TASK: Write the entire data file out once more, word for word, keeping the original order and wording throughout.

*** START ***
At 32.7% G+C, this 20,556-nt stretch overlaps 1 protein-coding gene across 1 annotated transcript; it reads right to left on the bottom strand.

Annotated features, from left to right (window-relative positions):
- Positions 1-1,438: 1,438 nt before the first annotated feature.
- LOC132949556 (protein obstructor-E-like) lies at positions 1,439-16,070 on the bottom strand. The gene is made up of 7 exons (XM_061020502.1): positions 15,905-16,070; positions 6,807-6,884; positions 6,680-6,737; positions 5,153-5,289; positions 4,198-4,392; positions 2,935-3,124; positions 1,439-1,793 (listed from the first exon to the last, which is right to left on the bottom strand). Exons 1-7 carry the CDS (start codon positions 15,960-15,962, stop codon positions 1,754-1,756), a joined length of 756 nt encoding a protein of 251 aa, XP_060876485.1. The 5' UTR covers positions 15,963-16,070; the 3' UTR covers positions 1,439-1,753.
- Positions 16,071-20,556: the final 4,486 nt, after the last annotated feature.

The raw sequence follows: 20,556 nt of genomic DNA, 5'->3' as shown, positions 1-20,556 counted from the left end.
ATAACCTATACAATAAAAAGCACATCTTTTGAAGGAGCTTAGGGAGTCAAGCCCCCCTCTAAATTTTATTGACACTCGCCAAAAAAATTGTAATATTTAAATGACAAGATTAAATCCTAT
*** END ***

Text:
At 32.7% G+C, this 20,556-nt stretch overlaps 1 protein-coding gene across 1 annotated transcript; it reads right to left on the bottom strand.

Annotated features, from left to right (window-relative positions):
- Positions 1-1,438: 1,438 nt before the first annotated feature.
- LOC132949556 (protein obstructor-E-like) lies at positions 1,439-16,070 on the bottom strand. The gene is made up of 7 exons (XM_061020502.1): positions 15,905-16,070; positions 6,807-6,884; positions 6,680-6,737; positions 5,153-5,289; positions 4,198-4,392; positions 2,935-3,124; positions 1,439-1,793 (listed from the first exon to the last, which is right to left on the bottom strand). Exons 1-7 carry the CDS (start codon positions 15,960-15,962, stop codon positions 1,754-1,756), a joined length of 756 nt encoding a protein of 251 aa, XP_060876485.1. The 5' UTR covers positions 15,963-16,070; the 3' UTR covers positions 1,439-1,753.
- Positions 16,071-20,556: the final 4,486 nt, after the last annotated feature.

The raw sequence follows: 20,556 nt of genomic DNA, 5'->3' as shown, positions 1-20,556 counted from the left end.
ATAACCTATACAATAAAAAGCACATCTTTTGAAGGAGCTTAGGGAGTCAAGCCCCCCTCTAAATTTTATTGACACTCGCCAAAAAAATTGTAATATTTAAATGACAAGATTAAATCCTAT